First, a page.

I was recently at an Applebee’s in Napa, California for a birthday dinner with my family. Our party of 7 went in, we were seated by a hostess, and a waitress came over to take our drink orders. Pretty standard, right? Except, when the waitress came to our table, it wasn’t to take our drink orders- she came by to set an iPad-like device on our table and told us there was a new way to order. All we had to do was use the app on this device and we could send food orders straight to the kitchen from our table- even drink orders straight to the bar.
It was new, and there wasn’t so much confusion. Using it, however, was obnoxious.
First of all, the table has to designate someone to manage the device. Immediately, hands go flying up and everyone’s fighting over it. We put it to a vote, I won. Feelings were hurt, people were bitter. Democracy wins again. Then I had to place the orders, starting on my left I started asking people what they wanted, what kind of sides they’d like, sauce preferences, dressing on the side, etc. If they didn’t want pickles I would check the ‘no pickles’ box and viola, 25 minutes later their orders had been taken.
Yes, 25 minutes. How, you ask? Let me tell you how. Let me tell you about how my family, and other people generally interact with each other when out at a restaurant. They talk with each other, look at the menu and discuss the options, they have side conversations, they look at the TV by the bar with baseball game on, they get distracted and then they talk some more. Then, usually, the waitress comes over and everyone shuts the fuck up for a second as the tune to The Final Countdown plays in the head while they quickly decide what they want to order before the waitress gets to them. Except of course, without an actual waitress taking their order, people feel no obligation to their friend and family member to be quiet so that the orders could be properly taken. At one point after I had placed my entire family’s orders I forgot to hit the ‘send to kitchen’ button and when my dad flagged a waitress 30 minutes after we thought we had sent in the food orders, she politely pointed out my mistake.
My mistake. She’s right, it was my mistake. I ran for the position of being in charge of my family’s food orders and in the end the pressure was too much. I had one job to do and I failed. I didn’t know walking into Applebee’s that this was my future. I guess that explains why I didn’t get a fucking tip.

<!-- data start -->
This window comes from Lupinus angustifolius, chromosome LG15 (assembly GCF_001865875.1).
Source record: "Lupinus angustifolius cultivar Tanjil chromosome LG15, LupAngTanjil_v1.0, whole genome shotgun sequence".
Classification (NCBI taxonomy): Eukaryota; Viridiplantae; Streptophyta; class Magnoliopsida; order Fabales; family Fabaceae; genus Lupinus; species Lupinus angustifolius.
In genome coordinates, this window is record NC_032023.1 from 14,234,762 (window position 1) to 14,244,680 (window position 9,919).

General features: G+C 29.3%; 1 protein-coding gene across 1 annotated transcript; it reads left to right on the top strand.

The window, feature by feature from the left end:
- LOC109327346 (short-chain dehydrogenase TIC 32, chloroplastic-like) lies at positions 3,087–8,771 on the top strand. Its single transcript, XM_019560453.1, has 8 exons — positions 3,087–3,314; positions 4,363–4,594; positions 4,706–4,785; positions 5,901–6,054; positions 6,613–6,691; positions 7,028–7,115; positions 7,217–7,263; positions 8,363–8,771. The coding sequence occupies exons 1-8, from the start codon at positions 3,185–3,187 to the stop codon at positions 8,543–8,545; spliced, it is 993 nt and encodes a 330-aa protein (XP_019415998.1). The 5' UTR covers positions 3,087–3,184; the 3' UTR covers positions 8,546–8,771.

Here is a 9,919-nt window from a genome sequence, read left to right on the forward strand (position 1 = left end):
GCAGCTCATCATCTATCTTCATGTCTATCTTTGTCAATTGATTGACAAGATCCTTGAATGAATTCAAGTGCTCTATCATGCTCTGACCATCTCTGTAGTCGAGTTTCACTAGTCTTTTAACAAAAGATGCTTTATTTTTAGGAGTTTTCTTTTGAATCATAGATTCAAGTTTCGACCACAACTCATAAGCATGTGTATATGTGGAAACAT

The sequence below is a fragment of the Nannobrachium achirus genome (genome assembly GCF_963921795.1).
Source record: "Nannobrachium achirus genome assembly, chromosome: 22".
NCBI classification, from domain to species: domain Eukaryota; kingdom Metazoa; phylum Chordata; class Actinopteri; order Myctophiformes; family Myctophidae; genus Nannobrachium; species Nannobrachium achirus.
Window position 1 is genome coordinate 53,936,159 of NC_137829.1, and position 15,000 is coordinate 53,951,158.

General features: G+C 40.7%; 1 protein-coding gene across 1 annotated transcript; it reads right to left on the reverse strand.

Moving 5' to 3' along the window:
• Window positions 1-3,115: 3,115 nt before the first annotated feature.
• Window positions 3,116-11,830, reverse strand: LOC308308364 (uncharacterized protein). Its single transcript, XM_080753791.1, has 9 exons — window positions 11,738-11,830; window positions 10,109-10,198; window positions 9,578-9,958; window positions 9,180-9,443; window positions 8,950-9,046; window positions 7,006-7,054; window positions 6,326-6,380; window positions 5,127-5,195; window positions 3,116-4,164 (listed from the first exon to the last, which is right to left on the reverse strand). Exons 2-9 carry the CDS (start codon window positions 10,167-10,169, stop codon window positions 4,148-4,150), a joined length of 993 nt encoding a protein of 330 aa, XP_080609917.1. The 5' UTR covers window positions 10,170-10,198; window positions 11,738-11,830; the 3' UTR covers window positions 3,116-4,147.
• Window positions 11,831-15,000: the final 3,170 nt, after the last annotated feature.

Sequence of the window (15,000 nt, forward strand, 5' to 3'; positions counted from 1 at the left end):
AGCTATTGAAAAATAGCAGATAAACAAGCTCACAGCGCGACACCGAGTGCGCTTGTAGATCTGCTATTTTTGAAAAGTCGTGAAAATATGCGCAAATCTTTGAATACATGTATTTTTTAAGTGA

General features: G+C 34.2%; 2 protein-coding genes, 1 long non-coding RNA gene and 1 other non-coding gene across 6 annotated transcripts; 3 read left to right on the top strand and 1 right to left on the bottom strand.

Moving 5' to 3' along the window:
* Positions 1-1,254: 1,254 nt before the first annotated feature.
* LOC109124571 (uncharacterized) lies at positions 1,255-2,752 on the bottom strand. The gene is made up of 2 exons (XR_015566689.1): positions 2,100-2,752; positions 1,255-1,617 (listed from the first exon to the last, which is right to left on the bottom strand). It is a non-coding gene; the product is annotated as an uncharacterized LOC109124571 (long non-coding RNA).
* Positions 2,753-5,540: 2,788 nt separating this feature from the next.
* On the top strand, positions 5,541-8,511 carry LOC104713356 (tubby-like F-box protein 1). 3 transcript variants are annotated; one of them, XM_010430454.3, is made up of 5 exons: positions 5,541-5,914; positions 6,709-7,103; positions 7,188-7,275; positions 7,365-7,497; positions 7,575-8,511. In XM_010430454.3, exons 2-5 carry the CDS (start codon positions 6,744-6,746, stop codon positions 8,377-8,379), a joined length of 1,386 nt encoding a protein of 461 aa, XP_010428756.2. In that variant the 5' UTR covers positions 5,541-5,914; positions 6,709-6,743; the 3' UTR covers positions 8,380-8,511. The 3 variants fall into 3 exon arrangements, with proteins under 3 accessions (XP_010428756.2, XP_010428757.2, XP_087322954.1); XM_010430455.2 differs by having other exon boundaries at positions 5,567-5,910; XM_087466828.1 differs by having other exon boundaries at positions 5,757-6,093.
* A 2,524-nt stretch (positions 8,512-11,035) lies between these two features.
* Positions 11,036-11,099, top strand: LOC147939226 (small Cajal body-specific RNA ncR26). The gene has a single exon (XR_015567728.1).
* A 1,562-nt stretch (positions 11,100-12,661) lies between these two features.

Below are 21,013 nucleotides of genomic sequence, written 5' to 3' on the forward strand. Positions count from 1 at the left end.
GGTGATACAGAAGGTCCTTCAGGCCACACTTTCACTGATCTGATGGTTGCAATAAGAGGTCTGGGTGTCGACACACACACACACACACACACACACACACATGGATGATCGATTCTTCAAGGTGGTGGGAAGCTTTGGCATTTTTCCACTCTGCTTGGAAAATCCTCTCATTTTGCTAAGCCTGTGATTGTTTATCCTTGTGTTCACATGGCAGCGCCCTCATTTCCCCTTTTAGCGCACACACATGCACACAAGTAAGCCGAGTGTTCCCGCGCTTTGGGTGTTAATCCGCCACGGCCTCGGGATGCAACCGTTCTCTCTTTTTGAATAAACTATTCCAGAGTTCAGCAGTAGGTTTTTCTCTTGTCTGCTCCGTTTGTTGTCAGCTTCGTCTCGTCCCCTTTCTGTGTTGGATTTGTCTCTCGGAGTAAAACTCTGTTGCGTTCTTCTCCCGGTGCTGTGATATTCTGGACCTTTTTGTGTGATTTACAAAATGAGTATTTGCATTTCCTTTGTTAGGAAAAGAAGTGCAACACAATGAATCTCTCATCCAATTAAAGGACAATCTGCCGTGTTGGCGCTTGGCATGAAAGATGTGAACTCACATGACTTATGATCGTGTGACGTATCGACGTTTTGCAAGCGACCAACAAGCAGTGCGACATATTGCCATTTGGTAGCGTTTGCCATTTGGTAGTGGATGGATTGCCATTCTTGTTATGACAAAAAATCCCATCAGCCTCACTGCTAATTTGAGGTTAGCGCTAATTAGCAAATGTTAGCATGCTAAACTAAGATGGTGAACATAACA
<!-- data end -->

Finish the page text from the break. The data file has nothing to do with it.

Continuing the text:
That brings me to my next point- who exactly are we tipping at the end of the meal? It’s your typical sit-down restaurant, but the service structure is no more than your average fast-food chain. I mean, when I thought about it, it was no different than walking into Burger King where a cashier takes your order via a computer that sends orders to the back kitchen to be made, and then they bring your food to the counter. Except of course I was in charge of the orders and I suck, so my table was without food for a least an hour under my reign.
I wanted to pull one of the waitresses aside and ask them how much they hated these new devices. I’m sure they did. I’m sure they were scared. They were becoming obsolete. Who would have thought that waitress’s would become obsolete? I’m sure this was reflected in their tips, their already bare-minimum wages and work hours. Several other locations have similar apps and online ordering available where your order could be ready for pick-up in under 15 minutes. This convenience at its finest.
This is also problematic.
Replacing hard-working (mostly) waiters and waitress, even cashiers (did I mention the Applebee’s app let us pay from our table?) with iPads and apps is not helping anyone. Not the customers at Applebee’s who just want a nice, timely, birthday dinner, not the people who run Applebee’s who got a mouthful and then some when I complained about their new service structure, and certainly not the servers who are taking the pay-cut for these decisions.